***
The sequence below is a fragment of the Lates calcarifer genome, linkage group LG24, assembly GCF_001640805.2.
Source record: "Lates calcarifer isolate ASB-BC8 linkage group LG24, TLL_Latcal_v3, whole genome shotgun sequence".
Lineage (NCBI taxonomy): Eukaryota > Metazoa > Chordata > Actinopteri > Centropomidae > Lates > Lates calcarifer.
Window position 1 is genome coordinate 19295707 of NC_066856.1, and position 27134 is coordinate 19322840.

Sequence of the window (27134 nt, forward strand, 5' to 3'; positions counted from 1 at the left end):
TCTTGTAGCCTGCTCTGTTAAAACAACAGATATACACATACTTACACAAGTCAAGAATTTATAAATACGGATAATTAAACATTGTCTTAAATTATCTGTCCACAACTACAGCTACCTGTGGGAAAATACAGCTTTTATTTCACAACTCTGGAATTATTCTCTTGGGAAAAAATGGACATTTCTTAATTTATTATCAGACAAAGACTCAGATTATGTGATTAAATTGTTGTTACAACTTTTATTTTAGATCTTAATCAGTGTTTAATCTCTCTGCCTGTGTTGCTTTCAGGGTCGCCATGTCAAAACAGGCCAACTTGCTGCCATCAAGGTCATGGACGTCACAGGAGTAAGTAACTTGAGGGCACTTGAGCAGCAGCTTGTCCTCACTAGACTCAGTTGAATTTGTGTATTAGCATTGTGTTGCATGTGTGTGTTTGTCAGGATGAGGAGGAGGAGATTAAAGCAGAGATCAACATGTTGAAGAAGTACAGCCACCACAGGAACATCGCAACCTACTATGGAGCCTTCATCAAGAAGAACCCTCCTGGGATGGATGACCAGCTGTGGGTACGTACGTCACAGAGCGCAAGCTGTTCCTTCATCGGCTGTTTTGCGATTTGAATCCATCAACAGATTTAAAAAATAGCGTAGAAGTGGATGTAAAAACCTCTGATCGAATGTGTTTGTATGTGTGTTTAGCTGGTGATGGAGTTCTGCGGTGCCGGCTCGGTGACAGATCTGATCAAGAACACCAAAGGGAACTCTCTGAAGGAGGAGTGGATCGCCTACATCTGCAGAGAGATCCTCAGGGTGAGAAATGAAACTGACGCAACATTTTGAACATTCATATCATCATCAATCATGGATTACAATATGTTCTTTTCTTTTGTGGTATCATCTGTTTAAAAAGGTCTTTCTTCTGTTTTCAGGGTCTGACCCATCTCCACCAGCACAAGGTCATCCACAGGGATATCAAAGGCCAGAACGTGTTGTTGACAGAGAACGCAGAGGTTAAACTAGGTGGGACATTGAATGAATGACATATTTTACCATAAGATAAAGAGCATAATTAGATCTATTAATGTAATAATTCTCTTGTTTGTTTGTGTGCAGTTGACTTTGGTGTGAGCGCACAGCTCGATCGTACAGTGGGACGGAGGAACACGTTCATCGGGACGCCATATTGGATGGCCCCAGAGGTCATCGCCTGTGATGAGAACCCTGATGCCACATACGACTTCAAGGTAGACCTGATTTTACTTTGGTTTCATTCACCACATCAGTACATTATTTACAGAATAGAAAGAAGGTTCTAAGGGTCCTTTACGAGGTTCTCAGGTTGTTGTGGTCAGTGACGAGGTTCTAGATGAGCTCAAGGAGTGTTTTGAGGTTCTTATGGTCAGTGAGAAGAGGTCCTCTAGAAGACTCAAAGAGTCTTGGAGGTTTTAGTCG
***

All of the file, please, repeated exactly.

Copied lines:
The sequence below is a fragment of the Lates calcarifer genome, linkage group LG24, assembly GCF_001640805.2.
Source record: "Lates calcarifer isolate ASB-BC8 linkage group LG24, TLL_Latcal_v3, whole genome shotgun sequence".
Lineage (NCBI taxonomy): Eukaryota > Metazoa > Chordata > Actinopteri > Centropomidae > Lates > Lates calcarifer.
Window position 1 is genome coordinate 19295707 of NC_066856.1, and position 27134 is coordinate 19322840.

Sequence of the window (27134 nt, forward strand, 5' to 3'; positions counted from 1 at the left end):
TCTTGTAGCCTGCTCTGTTAAAACAACAGATATACACATACTTACACAAGTCAAGAATTTATAAATACGGATAATTAAACATTGTCTTAAATTATCTGTCCACAACTACAGCTACCTGTGGGAAAATACAGCTTTTATTTCACAACTCTGGAATTATTCTCTTGGGAAAAAATGGACATTTCTTAATTTATTATCAGACAAAGACTCAGATTATGTGATTAAATTGTTGTTACAACTTTTATTTTAGATCTTAATCAGTGTTTAATCTCTCTGCCTGTGTTGCTTTCAGGGTCGCCATGTCAAAACAGGCCAACTTGCTGCCATCAAGGTCATGGACGTCACAGGAGTAAGTAACTTGAGGGCACTTGAGCAGCAGCTTGTCCTCACTAGACTCAGTTGAATTTGTGTATTAGCATTGTGTTGCATGTGTGTGTTTGTCAGGATGAGGAGGAGGAGATTAAAGCAGAGATCAACATGTTGAAGAAGTACAGCCACCACAGGAACATCGCAACCTACTATGGAGCCTTCATCAAGAAGAACCCTCCTGGGATGGATGACCAGCTGTGGGTACGTACGTCACAGAGCGCAAGCTGTTCCTTCATCGGCTGTTTTGCGATTTGAATCCATCAACAGATTTAAAAAATAGCGTAGAAGTGGATGTAAAAACCTCTGATCGAATGTGTTTGTATGTGTGTTTAGCTGGTGATGGAGTTCTGCGGTGCCGGCTCGGTGACAGATCTGATCAAGAACACCAAAGGGAACTCTCTGAAGGAGGAGTGGATCGCCTACATCTGCAGAGAGATCCTCAGGGTGAGAAATGAAACTGACGCAACATTTTGAACATTCATATCATCATCAATCATGGATTACAATATGTTCTTTTCTTTTGTGGTATCATCTGTTTAAAAAGGTCTTTCTTCTGTTTTCAGGGTCTGACCCATCTCCACCAGCACAAGGTCATCCACAGGGATATCAAAGGCCAGAACGTGTTGTTGACAGAGAACGCAGAGGTTAAACTAGGTGGGACATTGAATGAATGACATATTTTACCATAAGATAAAGAGCATAATTAGATCTATTAATGTAATAATTCTCTTGTTTGTTTGTGTGCAGTTGACTTTGGTGTGAGCGCACAGCTCGATCGTACAGTGGGACGGAGGAACACGTTCATCGGGACGCCATATTGGATGGCCCCAGAGGTCATCGCCTGTGATGAGAACCCTGATGCCACATACGACTTCAAGGTAGACCTGATTTTACTTTGGTTTCATTCACCACATCAGTACATTATTTACAGAATAGAAAGAAGGTTCTAAGGGTCCTTTACGAGGTTCTCAGGTTGTTGTGGTCAGTGACGAGGTTCTAGATGAGCTCAAGGAGTGTTTTGAGGTTCTTATGGTCAGTGAGAAGAGGTCCTCTAGAAGACTCAAAGAGTCTTGGAGGTTTTAGTCG